Verse 15: When the form of the mind is annihilated, for the great yōgi who [thereby] remains permanently as the reality, there is not a single doing [action or karma], [because] he has attained his [real] nature [which is actionless being].

Verse 16: Leaving aside [awareness of any] external viṣayas [namely phenomena of every kind, all of which are external in the sense that they are other than and hence extraneous to oneself], the mind knowing its own form of light [namely the light of pure awareness, which is its real nature and what illumines it, enabling it to be aware both of itself and of other things] is alone real awareness [true knowledge or knowledge of reality].

Verse 17: When one investigates [examines or scrutinises] the form of the mind without forgetting [neglecting, abandoning, giving up or ceasing], [it will be clear that] there is not anything called ‘mind’. This is the direct [straight or appropriate] path for everyone whomsoever.

Verse 18: Thoughts alone are mind [or the mind is only thoughts]. Of all [thoughts], the thought called ‘I’ alone is the mūla [the root, base, foundation, origin, source or cause]. [Therefore] what is called mind is [essentially just] ‘I’ [namely ego, the root thought called ‘I’].

Verse 19: When one investigates within [or inwardly investigates] what the place is from which one [or it] rises as ‘I’ [ego or mind], ‘I’ will die. This is jñāna-vicāra [investigation of awareness].

Verse 20: In the place where ‘I’ [namely ego, the false awareness ‘I am this’] merges, that, the one, appears spontaneously [or as oneself] as ‘I am I’ [that is, as awareness of oneself as oneself alone]. That itself [or that, oneself] is pūṉḏṟam [pūrṇa: the infinite whole or entirety of what is].

Verse 21: That [the one that appears as ‘I am I’, namely pure awareness, which is our real nature] is at all times the substance [or true import] of the word called ‘I’, because of the exclusion of our non-existence [that is, because we do not become non-existent] even in sleep, which is devoid of ‘I’ [namely ego].

Verse 22: Since [the five sheaths, namely] body, life, mind, intellect and darkness [the ānandamaya kōśa, the cittam or will, which is internal darkness in the form of the dense fog of viṣaya-vāsanās, inclinations or desires to seek happiness in things other than oneself] are all jaḍa [non-aware] and asat [unreal or non-existent], they are not ‘I’, which is [cit, what is aware, and] sat [what actually exists].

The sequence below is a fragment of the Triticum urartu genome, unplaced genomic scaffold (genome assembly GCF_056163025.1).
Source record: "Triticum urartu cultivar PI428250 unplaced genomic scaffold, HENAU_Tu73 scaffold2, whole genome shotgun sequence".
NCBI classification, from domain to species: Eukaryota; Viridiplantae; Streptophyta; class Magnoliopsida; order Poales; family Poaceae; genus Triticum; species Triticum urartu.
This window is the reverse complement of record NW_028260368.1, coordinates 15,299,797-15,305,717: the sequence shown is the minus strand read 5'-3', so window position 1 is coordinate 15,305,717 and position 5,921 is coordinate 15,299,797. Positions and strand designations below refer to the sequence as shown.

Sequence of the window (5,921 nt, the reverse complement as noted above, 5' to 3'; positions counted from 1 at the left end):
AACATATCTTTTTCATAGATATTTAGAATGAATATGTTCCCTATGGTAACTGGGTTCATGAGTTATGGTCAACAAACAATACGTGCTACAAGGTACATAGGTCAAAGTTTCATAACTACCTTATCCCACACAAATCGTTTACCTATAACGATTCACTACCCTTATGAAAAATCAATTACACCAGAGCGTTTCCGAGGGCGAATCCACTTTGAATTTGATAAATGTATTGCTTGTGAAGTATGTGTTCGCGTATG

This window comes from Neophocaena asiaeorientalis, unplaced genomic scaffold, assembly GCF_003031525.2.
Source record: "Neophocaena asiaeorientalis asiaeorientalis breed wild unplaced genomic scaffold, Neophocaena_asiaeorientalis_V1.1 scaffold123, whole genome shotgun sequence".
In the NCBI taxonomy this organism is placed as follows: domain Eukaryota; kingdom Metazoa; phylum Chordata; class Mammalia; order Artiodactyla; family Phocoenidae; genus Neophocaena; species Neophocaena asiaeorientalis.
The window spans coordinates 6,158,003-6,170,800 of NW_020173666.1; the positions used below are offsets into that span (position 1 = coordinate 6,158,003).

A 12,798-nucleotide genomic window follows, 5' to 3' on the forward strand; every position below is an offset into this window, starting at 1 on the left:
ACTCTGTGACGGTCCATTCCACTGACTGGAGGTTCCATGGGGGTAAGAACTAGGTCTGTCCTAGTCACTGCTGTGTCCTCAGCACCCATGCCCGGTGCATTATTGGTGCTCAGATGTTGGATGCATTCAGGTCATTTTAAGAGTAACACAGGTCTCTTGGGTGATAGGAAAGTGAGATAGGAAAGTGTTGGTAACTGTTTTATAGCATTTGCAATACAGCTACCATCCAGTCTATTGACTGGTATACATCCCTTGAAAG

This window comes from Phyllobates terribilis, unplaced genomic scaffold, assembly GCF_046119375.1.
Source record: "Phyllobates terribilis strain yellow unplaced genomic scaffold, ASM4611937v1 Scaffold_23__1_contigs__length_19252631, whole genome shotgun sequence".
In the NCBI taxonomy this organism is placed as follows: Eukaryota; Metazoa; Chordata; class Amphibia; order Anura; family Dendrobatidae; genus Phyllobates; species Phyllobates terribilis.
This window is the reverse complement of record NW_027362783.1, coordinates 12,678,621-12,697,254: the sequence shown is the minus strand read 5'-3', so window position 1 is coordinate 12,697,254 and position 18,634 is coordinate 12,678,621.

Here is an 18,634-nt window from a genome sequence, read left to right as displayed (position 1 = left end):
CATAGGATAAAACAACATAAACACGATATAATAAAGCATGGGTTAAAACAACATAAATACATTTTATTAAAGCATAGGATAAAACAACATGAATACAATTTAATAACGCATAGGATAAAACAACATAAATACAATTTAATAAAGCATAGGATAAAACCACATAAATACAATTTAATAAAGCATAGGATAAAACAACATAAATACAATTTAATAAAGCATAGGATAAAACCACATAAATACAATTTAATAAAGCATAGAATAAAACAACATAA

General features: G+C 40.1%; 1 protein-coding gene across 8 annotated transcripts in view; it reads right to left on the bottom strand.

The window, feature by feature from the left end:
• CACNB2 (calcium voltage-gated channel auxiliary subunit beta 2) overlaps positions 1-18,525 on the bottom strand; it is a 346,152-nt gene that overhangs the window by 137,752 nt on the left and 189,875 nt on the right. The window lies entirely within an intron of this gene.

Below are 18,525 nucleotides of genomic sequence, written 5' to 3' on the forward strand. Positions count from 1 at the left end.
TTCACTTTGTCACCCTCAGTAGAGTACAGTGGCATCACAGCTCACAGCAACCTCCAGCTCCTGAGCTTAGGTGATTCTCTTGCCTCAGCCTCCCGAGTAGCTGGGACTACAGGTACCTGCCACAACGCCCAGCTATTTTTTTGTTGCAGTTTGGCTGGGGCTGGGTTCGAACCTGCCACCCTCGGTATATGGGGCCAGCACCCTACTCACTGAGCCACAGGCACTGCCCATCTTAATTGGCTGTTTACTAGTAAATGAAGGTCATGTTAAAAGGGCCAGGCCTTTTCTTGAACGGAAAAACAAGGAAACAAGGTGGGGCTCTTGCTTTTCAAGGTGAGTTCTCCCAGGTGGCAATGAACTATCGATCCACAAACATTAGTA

Verse 23: Because of the non-existence of [any] awareness other [than what exists] to be aware of what exists, what exists (uḷḷadu) is awareness (uṇarvu). Awareness alone exists as we [that is, the awareness that actually exists, namely pure awareness, which is awareness that is aware of nothing other than itself, is what we actually are].

Verse 24: By [their] existing nature [that is, because the real nature of each of them is what actually exists (uḷḷadu), which is pure awareness (uṇarvu)], God and soul are just one substance. Only awareness of [their] adjuncts is [what makes them seem] different [that is, whereas the soul (jīva) is aware of itself as a certain set of adjuncts, namely the five sheaths that constitute whatever person it currently seems to be, and consequently attributes certain other adjuncts to God, God always remains just as pure awareness, in the clear view of which no adjuncts exist at all].

Verse 25: Knowing [or being aware of] oneself without adjuncts is itself knowing God, because [God is what is always] shining as oneself [one’s own real nature, namely pure awareness, which is oneself without any adjuncts].

Verse 26: Being oneself [that is, being as one actually is without rising to know anything else] alone is knowing oneself, because oneself [one’s real nature] is devoid of two [that is, devoid of the fundamental duality of subject and object, knower and thing known, and also devoid of any possibility of being divided as two selves, one self as a subject to know the other self as an object]. This is tanmaya-niṣṭhā [the state of being firmly fixed or established as ‘that’ (tat), the one infinite reality called brahman].

Verse 27: Only knowledge [in the sense of awareness] that is devoid of knowledge and ignorance [of anything other than oneself] is [real] knowledge [or awareness]. This [alone] is [what is] real [or true], [because in the clear view of oneself as pure awareness] there is not anything [other than oneself for one either] to know [or to not know].

Verse 28: If one knows what the [real] nature of oneself is, then [what will remain existing and shining is only] anādi [beginningless], ananta [endless, limitless or infinite] and akhaṇḍa [unbroken, undivided or unfragmented] sat-cit-ānanda [existence-awareness-happiness].

Verse 29: Standing [remaining, abiding or steadfastly being] in this state [of beginningless, infinite and indivisible sat-cit-ānanda], thereby experiencing supreme bliss, which is devoid of [the dyad or duality of] bondage and liberation, is standing in the service of God [or is standing as God directed].

Verse 30: ‘What [exists and shines alone] if one knows what remains after I [ego] has ceased to exist, [just being] that [namely egoless pure awareness] alone is good tapas [spiritual austerity or asceticism]’: thus said Lord Ramana, who is oneself [one’s own real nature].